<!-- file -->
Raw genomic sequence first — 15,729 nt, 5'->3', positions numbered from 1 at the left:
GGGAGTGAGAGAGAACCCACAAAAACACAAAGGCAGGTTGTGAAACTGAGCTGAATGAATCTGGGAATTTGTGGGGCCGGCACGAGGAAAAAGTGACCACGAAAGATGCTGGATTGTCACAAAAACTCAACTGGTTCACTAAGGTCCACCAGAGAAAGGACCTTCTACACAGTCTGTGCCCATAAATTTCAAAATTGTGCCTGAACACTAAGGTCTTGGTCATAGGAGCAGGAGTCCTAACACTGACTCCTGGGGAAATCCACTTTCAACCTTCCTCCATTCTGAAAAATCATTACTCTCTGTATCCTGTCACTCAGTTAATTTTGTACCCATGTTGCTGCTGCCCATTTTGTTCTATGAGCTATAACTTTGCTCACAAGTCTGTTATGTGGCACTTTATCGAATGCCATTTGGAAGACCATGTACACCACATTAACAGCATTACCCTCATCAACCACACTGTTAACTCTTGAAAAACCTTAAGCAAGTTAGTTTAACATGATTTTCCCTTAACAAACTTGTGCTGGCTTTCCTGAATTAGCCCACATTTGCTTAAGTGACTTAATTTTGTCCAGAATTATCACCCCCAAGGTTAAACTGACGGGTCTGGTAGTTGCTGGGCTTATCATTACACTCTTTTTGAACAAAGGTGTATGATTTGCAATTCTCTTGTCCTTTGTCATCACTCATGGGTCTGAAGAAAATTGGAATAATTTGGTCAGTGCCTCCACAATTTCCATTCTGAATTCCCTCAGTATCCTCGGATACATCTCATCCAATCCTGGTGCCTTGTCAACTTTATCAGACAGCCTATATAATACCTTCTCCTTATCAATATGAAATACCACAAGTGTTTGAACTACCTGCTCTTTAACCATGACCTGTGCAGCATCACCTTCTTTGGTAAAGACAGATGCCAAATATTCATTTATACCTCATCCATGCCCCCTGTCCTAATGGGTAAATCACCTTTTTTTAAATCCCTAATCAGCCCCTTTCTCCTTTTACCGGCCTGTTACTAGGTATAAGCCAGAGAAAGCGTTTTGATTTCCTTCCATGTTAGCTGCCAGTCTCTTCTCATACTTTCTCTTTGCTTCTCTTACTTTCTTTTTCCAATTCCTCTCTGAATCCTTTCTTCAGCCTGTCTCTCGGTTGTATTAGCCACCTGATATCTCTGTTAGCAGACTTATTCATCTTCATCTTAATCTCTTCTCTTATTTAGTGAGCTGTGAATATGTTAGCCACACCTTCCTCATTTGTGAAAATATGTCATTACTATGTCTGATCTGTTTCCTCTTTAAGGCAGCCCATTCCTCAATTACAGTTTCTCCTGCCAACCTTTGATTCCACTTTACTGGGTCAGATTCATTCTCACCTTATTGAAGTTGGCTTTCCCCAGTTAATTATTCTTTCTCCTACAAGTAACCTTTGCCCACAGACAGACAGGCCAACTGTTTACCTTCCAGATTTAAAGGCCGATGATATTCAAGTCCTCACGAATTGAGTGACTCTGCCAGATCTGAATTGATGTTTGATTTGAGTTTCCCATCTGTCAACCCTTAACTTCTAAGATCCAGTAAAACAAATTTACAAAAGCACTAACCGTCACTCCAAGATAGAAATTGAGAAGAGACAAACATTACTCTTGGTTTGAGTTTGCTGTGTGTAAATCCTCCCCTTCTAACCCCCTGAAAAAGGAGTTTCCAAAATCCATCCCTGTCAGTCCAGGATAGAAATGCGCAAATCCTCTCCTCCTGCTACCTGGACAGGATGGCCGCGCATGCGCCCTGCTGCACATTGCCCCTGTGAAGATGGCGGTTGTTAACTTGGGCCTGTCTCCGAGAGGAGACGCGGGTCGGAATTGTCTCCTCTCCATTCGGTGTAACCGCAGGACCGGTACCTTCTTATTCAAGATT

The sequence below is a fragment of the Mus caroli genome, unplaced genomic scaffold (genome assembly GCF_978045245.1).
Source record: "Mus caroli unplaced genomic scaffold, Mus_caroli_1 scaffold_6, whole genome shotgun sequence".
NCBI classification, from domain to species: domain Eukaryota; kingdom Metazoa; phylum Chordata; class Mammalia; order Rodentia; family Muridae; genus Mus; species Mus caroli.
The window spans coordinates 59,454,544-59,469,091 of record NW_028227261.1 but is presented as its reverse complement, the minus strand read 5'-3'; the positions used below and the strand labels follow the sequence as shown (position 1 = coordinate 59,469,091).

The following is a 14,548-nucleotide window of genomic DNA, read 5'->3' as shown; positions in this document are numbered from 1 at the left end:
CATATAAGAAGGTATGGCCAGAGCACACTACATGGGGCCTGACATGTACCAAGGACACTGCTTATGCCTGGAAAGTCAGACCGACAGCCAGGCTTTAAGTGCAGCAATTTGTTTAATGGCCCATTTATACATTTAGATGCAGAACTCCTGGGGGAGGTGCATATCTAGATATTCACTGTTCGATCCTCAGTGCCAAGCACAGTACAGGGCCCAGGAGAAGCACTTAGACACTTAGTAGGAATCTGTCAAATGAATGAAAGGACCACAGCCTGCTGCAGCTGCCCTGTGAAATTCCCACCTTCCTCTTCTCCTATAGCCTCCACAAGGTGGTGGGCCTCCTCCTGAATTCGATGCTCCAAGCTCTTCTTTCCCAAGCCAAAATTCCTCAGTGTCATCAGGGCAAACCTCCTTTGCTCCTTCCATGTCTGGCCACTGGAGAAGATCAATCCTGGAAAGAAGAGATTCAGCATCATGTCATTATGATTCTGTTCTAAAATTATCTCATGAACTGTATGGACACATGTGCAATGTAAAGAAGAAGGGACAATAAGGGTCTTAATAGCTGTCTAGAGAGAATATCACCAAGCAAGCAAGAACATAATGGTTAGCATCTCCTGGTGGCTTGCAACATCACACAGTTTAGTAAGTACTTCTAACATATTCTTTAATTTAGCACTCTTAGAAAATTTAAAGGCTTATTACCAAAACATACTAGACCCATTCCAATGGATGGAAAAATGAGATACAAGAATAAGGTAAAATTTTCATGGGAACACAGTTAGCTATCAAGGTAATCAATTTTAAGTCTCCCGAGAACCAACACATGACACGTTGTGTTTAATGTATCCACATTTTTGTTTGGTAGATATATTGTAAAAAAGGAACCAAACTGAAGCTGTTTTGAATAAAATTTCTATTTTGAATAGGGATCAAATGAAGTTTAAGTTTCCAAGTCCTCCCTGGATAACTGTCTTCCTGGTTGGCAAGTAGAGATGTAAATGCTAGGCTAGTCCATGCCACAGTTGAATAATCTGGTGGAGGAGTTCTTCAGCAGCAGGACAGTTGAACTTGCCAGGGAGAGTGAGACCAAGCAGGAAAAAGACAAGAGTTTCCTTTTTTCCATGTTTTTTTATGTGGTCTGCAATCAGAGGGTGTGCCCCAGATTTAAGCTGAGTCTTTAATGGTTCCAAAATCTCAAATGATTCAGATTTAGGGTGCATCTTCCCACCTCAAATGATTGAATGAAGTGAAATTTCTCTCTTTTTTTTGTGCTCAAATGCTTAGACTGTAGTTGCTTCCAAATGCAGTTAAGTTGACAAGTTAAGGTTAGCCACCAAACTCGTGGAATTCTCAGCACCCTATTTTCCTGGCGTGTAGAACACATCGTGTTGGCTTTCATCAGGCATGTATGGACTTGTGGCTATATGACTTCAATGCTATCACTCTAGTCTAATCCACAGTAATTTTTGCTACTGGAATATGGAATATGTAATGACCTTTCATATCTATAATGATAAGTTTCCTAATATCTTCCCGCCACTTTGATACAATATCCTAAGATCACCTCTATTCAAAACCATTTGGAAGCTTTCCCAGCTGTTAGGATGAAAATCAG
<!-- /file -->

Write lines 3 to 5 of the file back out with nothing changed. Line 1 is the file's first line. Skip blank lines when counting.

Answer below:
The sequence below is a fragment of the Mus caroli genome, unplaced genomic scaffold (genome assembly GCF_978045245.1).
Source record: "Mus caroli unplaced genomic scaffold, Mus_caroli_1 scaffold_6, whole genome shotgun sequence".
NCBI classification, from domain to species: domain Eukaryota; kingdom Metazoa; phylum Chordata; class Mammalia; order Rodentia; family Muridae; genus Mus; species Mus caroli.